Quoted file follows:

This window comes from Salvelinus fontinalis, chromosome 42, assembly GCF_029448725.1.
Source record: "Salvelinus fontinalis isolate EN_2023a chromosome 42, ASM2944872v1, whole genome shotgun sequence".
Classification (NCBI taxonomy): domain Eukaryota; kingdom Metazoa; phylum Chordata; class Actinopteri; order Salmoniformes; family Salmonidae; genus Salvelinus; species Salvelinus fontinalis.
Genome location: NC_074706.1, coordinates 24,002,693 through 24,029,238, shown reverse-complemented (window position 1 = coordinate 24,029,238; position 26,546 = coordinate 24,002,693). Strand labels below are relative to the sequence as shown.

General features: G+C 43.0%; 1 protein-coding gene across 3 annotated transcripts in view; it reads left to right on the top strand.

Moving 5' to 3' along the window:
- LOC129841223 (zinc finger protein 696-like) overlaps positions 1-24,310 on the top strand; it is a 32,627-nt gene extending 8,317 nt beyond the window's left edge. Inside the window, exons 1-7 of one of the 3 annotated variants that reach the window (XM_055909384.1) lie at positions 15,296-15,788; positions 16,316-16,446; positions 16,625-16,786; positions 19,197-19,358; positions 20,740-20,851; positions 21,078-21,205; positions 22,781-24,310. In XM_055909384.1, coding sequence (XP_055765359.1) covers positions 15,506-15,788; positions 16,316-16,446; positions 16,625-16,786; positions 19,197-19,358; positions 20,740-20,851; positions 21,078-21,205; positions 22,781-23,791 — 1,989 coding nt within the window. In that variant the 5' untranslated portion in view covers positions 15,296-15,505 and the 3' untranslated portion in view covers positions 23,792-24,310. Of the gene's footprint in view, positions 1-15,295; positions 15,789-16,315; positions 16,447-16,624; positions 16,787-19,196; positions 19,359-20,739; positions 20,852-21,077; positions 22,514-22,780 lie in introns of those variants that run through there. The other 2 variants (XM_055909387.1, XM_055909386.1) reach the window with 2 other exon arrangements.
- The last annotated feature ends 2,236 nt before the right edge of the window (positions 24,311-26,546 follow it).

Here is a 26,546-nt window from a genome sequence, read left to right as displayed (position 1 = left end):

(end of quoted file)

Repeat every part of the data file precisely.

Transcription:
This window comes from Salvelinus fontinalis, chromosome 42, assembly GCF_029448725.1.
Source record: "Salvelinus fontinalis isolate EN_2023a chromosome 42, ASM2944872v1, whole genome shotgun sequence".
Classification (NCBI taxonomy): domain Eukaryota; kingdom Metazoa; phylum Chordata; class Actinopteri; order Salmoniformes; family Salmonidae; genus Salvelinus; species Salvelinus fontinalis.
Genome location: NC_074706.1, coordinates 24,002,693 through 24,029,238, shown reverse-complemented (window position 1 = coordinate 24,029,238; position 26,546 = coordinate 24,002,693). Strand labels below are relative to the sequence as shown.

General features: G+C 43.0%; 1 protein-coding gene across 3 annotated transcripts in view; it reads left to right on the top strand.

Moving 5' to 3' along the window:
- LOC129841223 (zinc finger protein 696-like) overlaps positions 1-24,310 on the top strand; it is a 32,627-nt gene extending 8,317 nt beyond the window's left edge. Inside the window, exons 1-7 of one of the 3 annotated variants that reach the window (XM_055909384.1) lie at positions 15,296-15,788; positions 16,316-16,446; positions 16,625-16,786; positions 19,197-19,358; positions 20,740-20,851; positions 21,078-21,205; positions 22,781-24,310. In XM_055909384.1, coding sequence (XP_055765359.1) covers positions 15,506-15,788; positions 16,316-16,446; positions 16,625-16,786; positions 19,197-19,358; positions 20,740-20,851; positions 21,078-21,205; positions 22,781-23,791 — 1,989 coding nt within the window. In that variant the 5' untranslated portion in view covers positions 15,296-15,505 and the 3' untranslated portion in view covers positions 23,792-24,310. Of the gene's footprint in view, positions 1-15,295; positions 15,789-16,315; positions 16,447-16,624; positions 16,787-19,196; positions 19,359-20,739; positions 20,852-21,077; positions 22,514-22,780 lie in introns of those variants that run through there. The other 2 variants (XM_055909387.1, XM_055909386.1) reach the window with 2 other exon arrangements.
- The last annotated feature ends 2,236 nt before the right edge of the window (positions 24,311-26,546 follow it).

Here is a 26,546-nt window from a genome sequence, read left to right as displayed (position 1 = left end):